What will the right hon. Gentleman do now to speed up the necessary work? Can he afford any comfort and hope to my hon. Friend the Member for the Western Isles (Mr. Malcolm MacMillan) about the speed-up of distribution to the islands?
§ Mr. Noble
I thank the hon. Member for the very unusual compliment that he has paid me. I realise that it has taken a long time from the start of the inquiries until today, but I think that the House as a whole realises that big issues were involved. The problem not only of where to generate but how to get electricity to whichever area it be, North or South, at the cheapest price, is the problem which really interests Scotland in the long term.
1246 As soon as the discussions that I have mentioned in my statement have taken place between the two Boards and my officers the North of Scotland Board may then ask me to publish some of its schemes for public inquiry.
§ Sir T. Moore
I do not disagree with the view expressed by my right hon. Friend, but is he satisfied that this decision will lead, in the end, to cheaper and more widely distributed electricity throughout Scotland?
§ Mr. Noble
Cheaper and more widely distributed electricity is the aim both of the Mackenzie Committee and the Government, because it is vital to the interests of Scotland. If it should prove—I see no reason why it should—that the two Boards are unable to work the scheme satisfactorily from this point of view, it may be that in a few years' time another decision will have to be taken. But I believe that it can be done in this way.
§ Mr. Rankin
I understood the right hon. Gentleman to say that in the meantime he did not intend to proceed with the amalgamation of the two Boards. Are we to take it that the decision is not a final one, but merely temporary and, perhaps, even political?
§ Sir G. Nabarro
I do not wish to associate myself in any way with the congratulatory note sounded by the hon. Member for Kilmarnock (Mr. Ross). I express my grave disappointment with the Minister's decision in this matter. Does he realise that the people he should consult are the Members of this House, and not a lot of foreign bodies outside? [Interruption] I mean foreign non-parliamentary bodies—[Interruption.]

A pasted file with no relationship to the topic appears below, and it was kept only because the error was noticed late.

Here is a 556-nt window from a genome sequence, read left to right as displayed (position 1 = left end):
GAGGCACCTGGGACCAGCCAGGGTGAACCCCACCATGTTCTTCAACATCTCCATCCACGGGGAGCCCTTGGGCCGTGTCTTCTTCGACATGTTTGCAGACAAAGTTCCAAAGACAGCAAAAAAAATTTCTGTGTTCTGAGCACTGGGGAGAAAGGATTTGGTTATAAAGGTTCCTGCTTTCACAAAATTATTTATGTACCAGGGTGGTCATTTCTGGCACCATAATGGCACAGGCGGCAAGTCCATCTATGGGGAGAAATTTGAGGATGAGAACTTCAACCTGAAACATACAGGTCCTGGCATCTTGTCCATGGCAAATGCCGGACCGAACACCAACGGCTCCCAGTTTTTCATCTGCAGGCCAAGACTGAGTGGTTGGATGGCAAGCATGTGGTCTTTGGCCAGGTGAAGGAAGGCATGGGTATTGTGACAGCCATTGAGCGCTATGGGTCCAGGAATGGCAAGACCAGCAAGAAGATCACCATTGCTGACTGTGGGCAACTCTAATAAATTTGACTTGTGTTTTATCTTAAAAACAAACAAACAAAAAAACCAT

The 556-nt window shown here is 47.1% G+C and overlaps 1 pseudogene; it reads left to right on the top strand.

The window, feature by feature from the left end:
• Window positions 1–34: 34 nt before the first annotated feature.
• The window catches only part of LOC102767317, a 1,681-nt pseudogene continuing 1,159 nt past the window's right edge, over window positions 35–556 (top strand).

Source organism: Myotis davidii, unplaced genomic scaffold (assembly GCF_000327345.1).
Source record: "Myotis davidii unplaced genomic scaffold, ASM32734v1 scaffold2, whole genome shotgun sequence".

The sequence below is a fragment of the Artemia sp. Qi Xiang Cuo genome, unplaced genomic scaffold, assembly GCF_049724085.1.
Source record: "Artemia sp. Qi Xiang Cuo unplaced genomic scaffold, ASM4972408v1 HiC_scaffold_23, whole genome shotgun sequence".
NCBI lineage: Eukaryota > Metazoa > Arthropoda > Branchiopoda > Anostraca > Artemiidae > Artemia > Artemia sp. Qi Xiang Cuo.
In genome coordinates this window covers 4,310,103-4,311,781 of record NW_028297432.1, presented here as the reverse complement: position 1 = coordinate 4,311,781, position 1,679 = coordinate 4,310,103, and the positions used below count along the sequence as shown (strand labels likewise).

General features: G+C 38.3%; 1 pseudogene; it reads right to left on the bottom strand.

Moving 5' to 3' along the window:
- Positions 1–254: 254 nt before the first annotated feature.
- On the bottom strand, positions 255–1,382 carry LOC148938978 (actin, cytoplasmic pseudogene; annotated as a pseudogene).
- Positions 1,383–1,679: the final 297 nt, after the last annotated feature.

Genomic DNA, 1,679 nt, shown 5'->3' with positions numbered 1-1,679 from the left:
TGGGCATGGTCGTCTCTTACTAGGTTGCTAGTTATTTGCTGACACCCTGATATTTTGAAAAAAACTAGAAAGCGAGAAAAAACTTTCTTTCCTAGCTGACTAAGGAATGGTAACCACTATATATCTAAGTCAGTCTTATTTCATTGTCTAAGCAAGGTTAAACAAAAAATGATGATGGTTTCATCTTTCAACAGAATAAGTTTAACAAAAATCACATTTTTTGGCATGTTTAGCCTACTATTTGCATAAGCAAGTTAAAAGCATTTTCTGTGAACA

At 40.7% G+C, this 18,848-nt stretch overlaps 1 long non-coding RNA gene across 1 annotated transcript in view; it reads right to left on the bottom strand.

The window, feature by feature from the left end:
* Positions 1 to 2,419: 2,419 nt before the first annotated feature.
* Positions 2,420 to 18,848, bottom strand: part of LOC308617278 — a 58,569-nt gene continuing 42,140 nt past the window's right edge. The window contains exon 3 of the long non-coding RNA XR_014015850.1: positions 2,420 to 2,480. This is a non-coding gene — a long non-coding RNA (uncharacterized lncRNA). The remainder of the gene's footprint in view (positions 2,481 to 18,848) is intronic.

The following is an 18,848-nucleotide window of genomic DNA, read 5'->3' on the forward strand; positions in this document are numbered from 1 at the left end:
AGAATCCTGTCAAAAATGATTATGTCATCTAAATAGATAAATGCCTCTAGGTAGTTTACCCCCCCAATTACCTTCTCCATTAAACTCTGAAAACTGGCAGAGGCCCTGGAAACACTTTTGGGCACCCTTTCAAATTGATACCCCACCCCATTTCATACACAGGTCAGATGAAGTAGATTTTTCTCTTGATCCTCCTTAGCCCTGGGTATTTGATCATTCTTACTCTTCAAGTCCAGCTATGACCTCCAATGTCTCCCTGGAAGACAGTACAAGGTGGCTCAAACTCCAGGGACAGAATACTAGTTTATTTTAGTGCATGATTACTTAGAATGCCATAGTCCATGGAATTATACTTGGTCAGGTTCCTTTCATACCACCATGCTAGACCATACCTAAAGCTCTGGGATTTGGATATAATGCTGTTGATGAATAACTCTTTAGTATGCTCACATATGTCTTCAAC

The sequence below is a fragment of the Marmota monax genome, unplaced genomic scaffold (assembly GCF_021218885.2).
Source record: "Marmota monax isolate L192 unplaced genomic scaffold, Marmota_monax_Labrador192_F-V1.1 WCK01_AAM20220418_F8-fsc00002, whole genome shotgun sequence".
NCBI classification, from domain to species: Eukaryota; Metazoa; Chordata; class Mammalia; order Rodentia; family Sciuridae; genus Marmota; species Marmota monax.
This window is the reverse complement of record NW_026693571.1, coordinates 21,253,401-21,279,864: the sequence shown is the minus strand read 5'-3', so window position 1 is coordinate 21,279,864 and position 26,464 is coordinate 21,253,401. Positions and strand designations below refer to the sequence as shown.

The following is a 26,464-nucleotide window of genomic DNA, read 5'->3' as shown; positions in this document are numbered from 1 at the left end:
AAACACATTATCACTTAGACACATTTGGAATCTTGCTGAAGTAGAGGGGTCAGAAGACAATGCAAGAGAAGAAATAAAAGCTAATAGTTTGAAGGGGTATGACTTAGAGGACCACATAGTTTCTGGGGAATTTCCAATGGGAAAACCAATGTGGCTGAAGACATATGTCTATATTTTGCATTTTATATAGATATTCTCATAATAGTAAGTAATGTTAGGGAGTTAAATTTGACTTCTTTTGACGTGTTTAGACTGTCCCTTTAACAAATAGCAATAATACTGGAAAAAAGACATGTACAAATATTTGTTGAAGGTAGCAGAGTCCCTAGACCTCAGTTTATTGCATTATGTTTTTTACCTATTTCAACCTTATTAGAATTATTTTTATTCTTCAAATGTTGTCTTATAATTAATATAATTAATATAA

§ Sir G. Nabarro
Will he bear in mind that 80 per cent. of the capital of the immensely expensive North of Scotland Board is paid by the English taxpayer and that in view of that hon. Members representing English constituencies may 1247 have some interest in the future course of events in the north of Scotland and in due economy being practised in the generation of power there?
§ Mr. Noble
If my hon. Friend had been in the House on many occasions during Question Time I do not think that he could doubt the fact that the statement I have made today was broadly in keeping with what has been said by hon. Members on both sides of the House. His wish and mine is that we should provide electricity in Scotland in the most efficient and cheapest way, and this is what I intend to try to achieve.
§ Mr. T. Fraser
Will the right hon. Gentleman repudiate at once the suggestion that the English taxpayer is financing the generation and distribution of electricity in the north of Scotland? Will he say whether or not the generation and distribution of electricity there is as efficient and economic as in any other part of the country and bear in mind, too, that people throughout Scotland greatly resent the intervention of foreigners into what is purely a Scottish activity?
§ Sir D. Robertson
Is it not a fact that most of the opposition referred to by the 1248 hon. Member for Kilmarnock (Mr. Ross) has been fomented by the propaganda of the North of Scotland Hydro-Electric Board? Is not it also the case that the costs incurred by that body in building the stations were abnormal and many million pounds more than the figures submitted to Parliament? Does not the suggestion of my hon. Friend the Member for Kidderminster (Sir G. Nabarro) indicate the proper procedure, which is to bring this matter now—after long delays—to the Floor of this House and get at all the facts?
§ Several Hon. Members rose—